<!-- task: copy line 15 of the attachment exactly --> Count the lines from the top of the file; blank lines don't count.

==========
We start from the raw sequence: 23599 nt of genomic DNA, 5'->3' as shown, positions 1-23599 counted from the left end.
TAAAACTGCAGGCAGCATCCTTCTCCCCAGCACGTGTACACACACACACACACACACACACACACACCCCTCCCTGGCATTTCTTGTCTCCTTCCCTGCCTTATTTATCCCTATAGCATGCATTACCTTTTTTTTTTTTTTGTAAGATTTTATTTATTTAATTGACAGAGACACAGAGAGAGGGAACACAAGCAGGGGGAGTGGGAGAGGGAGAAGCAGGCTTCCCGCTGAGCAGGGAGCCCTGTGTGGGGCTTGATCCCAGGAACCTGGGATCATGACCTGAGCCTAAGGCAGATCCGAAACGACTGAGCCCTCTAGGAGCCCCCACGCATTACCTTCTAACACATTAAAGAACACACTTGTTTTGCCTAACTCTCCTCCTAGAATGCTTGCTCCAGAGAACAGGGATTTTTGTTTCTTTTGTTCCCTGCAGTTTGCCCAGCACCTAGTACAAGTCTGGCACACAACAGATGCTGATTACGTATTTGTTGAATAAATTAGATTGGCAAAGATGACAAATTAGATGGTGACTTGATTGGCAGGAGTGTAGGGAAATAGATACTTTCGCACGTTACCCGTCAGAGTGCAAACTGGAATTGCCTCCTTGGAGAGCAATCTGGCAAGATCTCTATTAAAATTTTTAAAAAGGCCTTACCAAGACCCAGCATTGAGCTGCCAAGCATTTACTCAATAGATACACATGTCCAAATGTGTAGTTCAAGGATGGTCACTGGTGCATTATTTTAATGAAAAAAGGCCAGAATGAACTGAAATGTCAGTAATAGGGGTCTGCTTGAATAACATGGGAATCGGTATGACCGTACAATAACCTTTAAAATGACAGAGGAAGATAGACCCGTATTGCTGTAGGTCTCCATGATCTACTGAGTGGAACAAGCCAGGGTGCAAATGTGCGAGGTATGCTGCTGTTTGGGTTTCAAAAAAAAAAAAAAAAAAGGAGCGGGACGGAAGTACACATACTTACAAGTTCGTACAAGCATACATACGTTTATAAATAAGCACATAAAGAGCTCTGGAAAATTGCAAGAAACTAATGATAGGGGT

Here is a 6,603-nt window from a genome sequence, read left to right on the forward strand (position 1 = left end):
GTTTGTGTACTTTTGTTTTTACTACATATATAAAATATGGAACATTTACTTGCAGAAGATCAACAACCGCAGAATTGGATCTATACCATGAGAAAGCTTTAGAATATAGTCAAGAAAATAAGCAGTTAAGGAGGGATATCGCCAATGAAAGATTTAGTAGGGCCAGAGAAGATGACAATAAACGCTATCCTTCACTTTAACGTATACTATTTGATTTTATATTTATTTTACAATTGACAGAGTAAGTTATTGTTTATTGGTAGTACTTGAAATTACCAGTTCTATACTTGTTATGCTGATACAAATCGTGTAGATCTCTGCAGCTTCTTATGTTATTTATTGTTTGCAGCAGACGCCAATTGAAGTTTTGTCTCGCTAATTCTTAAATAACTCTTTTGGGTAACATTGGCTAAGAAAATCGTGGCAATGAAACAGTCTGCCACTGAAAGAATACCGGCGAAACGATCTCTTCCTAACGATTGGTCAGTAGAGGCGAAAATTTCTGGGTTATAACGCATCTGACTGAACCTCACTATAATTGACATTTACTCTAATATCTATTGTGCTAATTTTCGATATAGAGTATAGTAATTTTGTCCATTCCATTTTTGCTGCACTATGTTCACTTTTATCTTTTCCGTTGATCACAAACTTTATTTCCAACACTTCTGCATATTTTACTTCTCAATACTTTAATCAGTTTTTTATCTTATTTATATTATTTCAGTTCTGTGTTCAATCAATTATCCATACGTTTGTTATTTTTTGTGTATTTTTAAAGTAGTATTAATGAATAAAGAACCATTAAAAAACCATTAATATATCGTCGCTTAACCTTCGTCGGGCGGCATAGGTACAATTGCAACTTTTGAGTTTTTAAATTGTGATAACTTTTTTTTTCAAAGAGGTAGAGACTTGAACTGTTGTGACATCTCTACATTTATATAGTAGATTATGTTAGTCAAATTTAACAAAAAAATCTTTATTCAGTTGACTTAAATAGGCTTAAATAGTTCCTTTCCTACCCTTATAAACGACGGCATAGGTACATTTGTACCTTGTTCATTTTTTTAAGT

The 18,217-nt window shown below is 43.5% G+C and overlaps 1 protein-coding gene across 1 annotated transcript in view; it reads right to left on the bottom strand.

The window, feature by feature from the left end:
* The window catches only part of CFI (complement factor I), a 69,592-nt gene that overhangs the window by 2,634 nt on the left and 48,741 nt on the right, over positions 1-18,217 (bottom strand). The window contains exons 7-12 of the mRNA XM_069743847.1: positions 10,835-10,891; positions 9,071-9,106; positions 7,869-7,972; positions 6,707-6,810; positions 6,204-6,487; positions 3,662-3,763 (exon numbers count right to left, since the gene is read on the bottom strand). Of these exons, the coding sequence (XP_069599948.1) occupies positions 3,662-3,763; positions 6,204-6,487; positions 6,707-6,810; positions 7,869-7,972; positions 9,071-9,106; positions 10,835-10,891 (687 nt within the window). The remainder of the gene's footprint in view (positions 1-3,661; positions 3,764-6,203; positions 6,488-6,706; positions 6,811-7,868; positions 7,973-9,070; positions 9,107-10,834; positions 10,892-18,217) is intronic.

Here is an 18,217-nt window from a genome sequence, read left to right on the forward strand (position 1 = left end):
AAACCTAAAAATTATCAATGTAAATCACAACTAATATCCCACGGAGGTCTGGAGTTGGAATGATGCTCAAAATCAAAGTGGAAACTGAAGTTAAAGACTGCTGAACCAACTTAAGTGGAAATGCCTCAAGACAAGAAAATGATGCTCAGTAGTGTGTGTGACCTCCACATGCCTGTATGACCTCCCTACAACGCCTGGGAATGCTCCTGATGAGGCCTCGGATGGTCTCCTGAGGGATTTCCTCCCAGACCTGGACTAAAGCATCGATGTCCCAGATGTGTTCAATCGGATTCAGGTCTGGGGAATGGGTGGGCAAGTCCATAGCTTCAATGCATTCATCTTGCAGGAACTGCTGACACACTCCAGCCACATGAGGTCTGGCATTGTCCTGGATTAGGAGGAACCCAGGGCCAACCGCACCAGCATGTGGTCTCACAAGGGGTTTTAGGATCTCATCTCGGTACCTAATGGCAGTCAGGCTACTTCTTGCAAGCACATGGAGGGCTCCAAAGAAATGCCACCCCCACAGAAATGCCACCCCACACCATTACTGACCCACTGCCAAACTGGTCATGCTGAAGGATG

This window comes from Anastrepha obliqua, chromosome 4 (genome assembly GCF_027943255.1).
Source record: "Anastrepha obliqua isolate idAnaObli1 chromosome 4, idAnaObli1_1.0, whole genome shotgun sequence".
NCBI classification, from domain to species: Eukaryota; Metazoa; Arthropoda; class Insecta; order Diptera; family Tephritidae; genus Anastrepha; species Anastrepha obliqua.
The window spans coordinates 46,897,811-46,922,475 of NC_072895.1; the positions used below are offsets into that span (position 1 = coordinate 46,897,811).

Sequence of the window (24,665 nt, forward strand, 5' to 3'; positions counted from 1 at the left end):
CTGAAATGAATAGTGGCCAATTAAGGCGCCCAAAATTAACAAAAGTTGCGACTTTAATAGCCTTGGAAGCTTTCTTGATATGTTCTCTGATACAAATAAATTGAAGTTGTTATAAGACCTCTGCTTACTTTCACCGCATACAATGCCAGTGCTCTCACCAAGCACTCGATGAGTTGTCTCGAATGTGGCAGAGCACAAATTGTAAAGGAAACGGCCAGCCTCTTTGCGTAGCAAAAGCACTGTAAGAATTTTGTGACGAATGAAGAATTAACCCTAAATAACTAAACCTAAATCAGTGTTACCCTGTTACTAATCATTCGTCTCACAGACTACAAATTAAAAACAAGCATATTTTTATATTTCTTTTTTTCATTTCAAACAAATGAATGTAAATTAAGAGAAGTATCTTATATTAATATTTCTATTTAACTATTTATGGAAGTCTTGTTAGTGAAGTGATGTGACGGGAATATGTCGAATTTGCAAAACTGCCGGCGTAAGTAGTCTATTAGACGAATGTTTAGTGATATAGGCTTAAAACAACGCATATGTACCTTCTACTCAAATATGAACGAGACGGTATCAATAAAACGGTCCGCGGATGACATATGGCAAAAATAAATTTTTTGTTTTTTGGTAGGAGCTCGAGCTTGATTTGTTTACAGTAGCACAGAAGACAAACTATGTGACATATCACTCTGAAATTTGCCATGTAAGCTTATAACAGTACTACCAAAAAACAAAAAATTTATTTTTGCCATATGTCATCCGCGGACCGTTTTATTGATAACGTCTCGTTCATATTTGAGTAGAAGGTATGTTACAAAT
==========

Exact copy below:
CTGAAATGAATAGTGGCCAATTAAGGCGCCCAAAATTAACAAAAGTTGCGACTTTAATAGCCTTGGAAGCTTTCTTGATATGTTCTCTGATACAAATAAATTGAAGTTGTTATAAGACCTCTGCTTACTTTCACCGCATACAATGCCAGTGCTCTCACCAAGCACTCGATGAGTTGTCTCGAATGTGGCAGAGCACAAATTGTAAAGGAAACGGCCAGCCTCTTTGCGTAGCAAAAGCACTGTAAGAATTTTGTGACGAATGAAGAATTAACCCTAAATAACTAAACCTAAATCAGTGTTACCCTGTTACTAATCATTCGTCTCACAGACTACAAATTAAAAACAAGCATATTTTTATATTTCTTTTTTTCATTTCAAACAAATGAATGTAAATTAAGAGAAGTATCTTATATTAATATTTCTATTTAACTATTTATGGAAGTCTTGTTAGTGAAGTGATGTGACGGGAATATGTCGAATTTGCAAAACTGCCGGCGTAAGTAGTCTATTAGACGAATGTTTAGTGATATAGGCTTAAAACAACGCATATGTACCTTCTACTCAAATATGAACGAGACGGTATCAATAAAACGGTCCGCGGATGACATATGGCAAAAATAAATTTTTTGTTTTTTGGTAGGAGCTCGAGCTTGATTTGTTTACAGTAGCACAGAAGACAAACTATGTGACATATCACTCTGAAATTTGCCATGTAAGCTTATAACAGTACTACCAAAAAACAAAAAATTTATTTTTGCCATATGTCATCCGCGGACCGTTTTATTGATAACGTCTCGTTCATATTTGAGTAGAAGGTATGTTACAAAT